Design and Testing
For our dashcam, we used the Raspberry Pi Camera Module V2 found here on Amazon. We chose this camera because it was easy to hook up to the Raspberry Pi, had native support, great resolution and was well supported with a lot of online resources.
We started by setting up the pi parameters and taking test shots at different resolutions and modes. We chose to use the record mode while grabbing frames from the video_port (which is faster because we’re already recording) to the python module. We then did this while implementing multiprocessing so the pi could use all 4 cores. This was done with the multiprocessing library by creating a pool of 4 processors where each process would pick from the pool to run its process and the pi would automatically schedule the process to an appropriate and free core.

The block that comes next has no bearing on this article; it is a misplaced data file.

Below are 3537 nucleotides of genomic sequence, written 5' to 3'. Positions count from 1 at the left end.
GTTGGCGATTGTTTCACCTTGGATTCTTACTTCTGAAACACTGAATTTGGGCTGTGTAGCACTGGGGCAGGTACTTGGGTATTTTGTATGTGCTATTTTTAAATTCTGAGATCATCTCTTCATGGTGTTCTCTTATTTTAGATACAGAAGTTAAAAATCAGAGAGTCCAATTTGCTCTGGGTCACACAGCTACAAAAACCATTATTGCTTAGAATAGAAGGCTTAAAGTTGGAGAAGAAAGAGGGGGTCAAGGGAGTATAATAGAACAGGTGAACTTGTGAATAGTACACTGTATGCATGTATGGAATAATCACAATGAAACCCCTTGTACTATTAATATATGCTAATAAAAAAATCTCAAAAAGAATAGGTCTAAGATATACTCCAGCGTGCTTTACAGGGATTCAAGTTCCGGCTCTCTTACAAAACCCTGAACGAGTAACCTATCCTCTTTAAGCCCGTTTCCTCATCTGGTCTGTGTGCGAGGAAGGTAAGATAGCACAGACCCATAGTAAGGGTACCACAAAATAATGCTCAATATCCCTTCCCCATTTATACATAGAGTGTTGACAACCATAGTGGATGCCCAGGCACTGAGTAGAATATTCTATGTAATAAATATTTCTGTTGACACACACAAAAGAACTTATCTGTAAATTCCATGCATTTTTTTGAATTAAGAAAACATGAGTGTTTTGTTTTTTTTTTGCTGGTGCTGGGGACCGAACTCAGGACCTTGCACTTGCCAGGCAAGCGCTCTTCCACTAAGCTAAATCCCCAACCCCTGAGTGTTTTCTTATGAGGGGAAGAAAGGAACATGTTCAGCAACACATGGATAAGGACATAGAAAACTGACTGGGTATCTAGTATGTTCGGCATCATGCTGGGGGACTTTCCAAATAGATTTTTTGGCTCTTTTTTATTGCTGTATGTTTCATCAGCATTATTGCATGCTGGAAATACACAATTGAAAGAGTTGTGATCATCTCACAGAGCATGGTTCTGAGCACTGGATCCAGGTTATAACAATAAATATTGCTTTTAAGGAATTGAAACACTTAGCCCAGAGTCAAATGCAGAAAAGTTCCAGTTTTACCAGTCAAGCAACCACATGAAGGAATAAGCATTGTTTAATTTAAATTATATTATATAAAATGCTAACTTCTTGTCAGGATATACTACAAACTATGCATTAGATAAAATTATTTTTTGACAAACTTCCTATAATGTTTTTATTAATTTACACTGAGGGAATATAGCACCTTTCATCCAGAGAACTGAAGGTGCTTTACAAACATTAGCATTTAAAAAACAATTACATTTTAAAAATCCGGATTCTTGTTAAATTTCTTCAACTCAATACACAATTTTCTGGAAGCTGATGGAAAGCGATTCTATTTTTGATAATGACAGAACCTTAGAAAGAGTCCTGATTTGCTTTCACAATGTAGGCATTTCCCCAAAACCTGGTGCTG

We continued by testing different resolutions and figuring out what the optimal FPS to Resolution trade-off would be. We ended up at a 480 x 360 resolution because we were getting 10fps of processing (and 17fps while grabbing frames from the videoport). These were all done using all 4 cores. Note that the recorded video itself is at 30fps but the pi cannot grab more than 17 frames per second to do image processing on.
The dashcam itself also recorded at 480x360 pixels. The feed from the camera would be written to the flash drive. We made the length of each clip variable in number of seconds. This is because we wanted to prevent as much data loss while recording as possible for example, in the event of a quick shutdown, we wouldn’t want 30min of recording to be corrupted. We named the videos by the date to make it easy to be found.